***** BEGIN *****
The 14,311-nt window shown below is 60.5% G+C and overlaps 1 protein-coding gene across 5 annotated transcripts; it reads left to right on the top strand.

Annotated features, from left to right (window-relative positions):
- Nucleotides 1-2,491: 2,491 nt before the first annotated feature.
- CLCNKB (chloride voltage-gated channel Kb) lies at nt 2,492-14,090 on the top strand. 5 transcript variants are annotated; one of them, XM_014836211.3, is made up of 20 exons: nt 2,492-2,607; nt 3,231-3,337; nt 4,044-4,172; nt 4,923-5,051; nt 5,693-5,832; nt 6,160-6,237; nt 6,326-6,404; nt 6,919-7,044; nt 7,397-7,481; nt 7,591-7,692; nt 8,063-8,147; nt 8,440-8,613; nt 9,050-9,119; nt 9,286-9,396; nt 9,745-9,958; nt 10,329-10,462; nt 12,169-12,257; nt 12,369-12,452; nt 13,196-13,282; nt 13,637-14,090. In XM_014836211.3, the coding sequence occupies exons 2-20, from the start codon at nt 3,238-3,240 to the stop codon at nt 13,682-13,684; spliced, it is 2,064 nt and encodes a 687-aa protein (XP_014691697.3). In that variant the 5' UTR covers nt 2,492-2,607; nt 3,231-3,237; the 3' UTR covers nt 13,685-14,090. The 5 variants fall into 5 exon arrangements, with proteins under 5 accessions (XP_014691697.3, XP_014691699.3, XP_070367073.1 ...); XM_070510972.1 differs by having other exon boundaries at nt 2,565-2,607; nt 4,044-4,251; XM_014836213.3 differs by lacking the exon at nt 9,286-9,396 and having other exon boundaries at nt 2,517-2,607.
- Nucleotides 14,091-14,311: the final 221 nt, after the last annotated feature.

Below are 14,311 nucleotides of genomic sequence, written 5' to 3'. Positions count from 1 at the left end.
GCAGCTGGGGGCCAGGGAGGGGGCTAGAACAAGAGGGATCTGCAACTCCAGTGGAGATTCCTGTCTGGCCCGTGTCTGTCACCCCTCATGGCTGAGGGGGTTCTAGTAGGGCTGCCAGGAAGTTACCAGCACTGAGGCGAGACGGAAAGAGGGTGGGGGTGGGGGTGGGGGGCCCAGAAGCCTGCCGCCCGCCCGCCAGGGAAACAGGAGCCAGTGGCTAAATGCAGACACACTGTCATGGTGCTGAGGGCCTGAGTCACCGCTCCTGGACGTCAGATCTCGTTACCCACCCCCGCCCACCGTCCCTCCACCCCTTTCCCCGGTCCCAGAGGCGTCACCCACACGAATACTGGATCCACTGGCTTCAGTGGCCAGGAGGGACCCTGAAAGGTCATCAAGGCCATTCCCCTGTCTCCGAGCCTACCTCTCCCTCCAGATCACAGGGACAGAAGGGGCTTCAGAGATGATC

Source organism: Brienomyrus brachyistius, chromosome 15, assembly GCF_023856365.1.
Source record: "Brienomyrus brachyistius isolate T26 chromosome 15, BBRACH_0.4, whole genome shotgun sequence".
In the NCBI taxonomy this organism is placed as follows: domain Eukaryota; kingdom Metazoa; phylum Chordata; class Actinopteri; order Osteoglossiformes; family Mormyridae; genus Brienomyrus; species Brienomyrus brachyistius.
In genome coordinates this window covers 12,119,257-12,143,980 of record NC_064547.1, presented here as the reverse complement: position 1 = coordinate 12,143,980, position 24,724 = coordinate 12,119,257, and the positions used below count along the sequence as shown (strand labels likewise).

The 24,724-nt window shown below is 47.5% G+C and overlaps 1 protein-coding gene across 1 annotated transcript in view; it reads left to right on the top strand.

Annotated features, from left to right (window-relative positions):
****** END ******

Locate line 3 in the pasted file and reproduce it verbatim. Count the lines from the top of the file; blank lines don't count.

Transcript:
- Nucleotides 1-2,491: 2,491 nt before the first annotated feature.